The Holiday Obligation Bill of Rights

christmas catIt’s that time of year again. It’s only the first week of December but the flames on your holiday stress fire have been getting hotter since mid November. I’m prone to seasonal affective disorder, which starts as soon as the time change happens and the clocks roll back an hour. Suddenly it’s pitch black when I’m driving home from work, everything is gray and overcast, and the deadlines are rushing at me like something out of a Final Destination movie.

Personally, I’ve got a book deadline, three blog commitments (I have a new website and I’ve started publishing on Medium, though I may adjust the frequency so I’m not tripling my workload with a weekly piece on each platform), and social plans all vying for my attention. Luckily, the whimsy of the season and the thrill of shopping for the perfect gifts for my loved ones gets me through the first couple months of fall/winter, but after the new year starts, it’s just three more months of slush and snow and darkness and existential angst.

As I’ve been working toward a lower impact life (both physically and mentally), I’ve found that I naturally have created guidelines for how to spend my time. Ever the minimalist at heart, it’s important for me to remember that minimalism isn’t just about physical stuff and clutter. It’s also about a healthy schedule and mental clutter so that I make time for the priorities.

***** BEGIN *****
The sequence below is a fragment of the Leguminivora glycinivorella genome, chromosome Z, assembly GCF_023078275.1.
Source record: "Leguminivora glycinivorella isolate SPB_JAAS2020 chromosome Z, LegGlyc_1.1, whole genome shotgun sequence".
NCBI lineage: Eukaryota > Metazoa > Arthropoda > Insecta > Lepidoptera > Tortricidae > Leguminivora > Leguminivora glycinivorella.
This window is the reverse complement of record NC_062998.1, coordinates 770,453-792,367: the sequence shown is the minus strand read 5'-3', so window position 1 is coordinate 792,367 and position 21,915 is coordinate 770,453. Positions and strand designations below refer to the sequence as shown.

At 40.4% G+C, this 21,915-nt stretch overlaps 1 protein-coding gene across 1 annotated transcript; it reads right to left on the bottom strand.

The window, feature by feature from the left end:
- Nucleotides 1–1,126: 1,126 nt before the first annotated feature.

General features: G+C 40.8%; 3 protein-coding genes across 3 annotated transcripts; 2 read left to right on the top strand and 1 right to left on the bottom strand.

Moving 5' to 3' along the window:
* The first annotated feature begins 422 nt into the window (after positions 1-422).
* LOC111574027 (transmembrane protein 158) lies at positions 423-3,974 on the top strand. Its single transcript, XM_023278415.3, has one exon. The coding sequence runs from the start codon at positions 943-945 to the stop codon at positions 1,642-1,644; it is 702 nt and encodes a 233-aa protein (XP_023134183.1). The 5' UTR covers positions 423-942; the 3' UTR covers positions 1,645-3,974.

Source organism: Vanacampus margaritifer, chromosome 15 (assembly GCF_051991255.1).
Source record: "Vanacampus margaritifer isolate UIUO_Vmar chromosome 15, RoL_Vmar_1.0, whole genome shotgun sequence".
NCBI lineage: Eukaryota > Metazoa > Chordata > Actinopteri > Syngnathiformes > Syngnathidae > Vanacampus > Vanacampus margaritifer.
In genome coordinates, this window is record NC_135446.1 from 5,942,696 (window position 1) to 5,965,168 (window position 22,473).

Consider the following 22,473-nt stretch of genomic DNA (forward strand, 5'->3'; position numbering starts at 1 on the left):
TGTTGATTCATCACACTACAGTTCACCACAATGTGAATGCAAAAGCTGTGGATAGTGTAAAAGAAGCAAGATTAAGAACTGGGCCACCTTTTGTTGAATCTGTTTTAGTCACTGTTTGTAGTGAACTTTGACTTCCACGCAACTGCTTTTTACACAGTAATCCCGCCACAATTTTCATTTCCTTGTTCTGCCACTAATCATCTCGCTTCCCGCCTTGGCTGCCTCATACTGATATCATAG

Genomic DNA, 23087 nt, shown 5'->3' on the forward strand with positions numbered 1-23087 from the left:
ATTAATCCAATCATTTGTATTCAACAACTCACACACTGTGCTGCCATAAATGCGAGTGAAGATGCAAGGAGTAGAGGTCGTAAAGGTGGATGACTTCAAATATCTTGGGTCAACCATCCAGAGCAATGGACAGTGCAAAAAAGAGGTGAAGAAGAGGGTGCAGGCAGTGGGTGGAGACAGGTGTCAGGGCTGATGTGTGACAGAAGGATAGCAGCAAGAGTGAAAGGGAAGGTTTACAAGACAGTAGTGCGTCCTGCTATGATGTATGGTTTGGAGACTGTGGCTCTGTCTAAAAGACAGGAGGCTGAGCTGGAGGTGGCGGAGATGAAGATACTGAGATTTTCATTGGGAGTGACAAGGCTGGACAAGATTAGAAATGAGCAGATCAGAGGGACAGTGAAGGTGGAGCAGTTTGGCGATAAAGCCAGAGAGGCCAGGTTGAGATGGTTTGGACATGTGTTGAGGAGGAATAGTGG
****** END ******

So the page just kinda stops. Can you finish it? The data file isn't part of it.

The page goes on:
Since the holiday season is usually stuffed to the brim like an overfilled stocking with social and family obligations, I want to remind everyone that boundaries and taking care of yourself are still important and valid, even when it feels like your time is more necessary elsewhere.

Here are ten rights you have this holiday season.

  1. You have the right to stay home. Seriously. Even if it’s Christmas at your mom’s house. Even if you haven’t seen your second cousins in fifteen years. Only accept plans you WANT to do and have the ABILITY to do.
  2. You have the right to limit your budget. While “gift giving” is one of the five major love languages, the price tag is not a defining characteristic. Don’t go broke (or into debt) in an attempt to show people how much you care. If you’re close to your budget limits and still want to give more, consider handmade gifts or writing heartfelt notes, especially if the recipient is a “words of affirmation” love language person.
  3. You have the right to leave early. If you’re at a holiday party or family gathering and you’re tired, uncomfortable, or otherwise just don’t want to be there, it’s okay to say your goodbyes and head home early.
  4. You have the right to eat what you want. Love your body, eat a cookie, don’t punish yourself.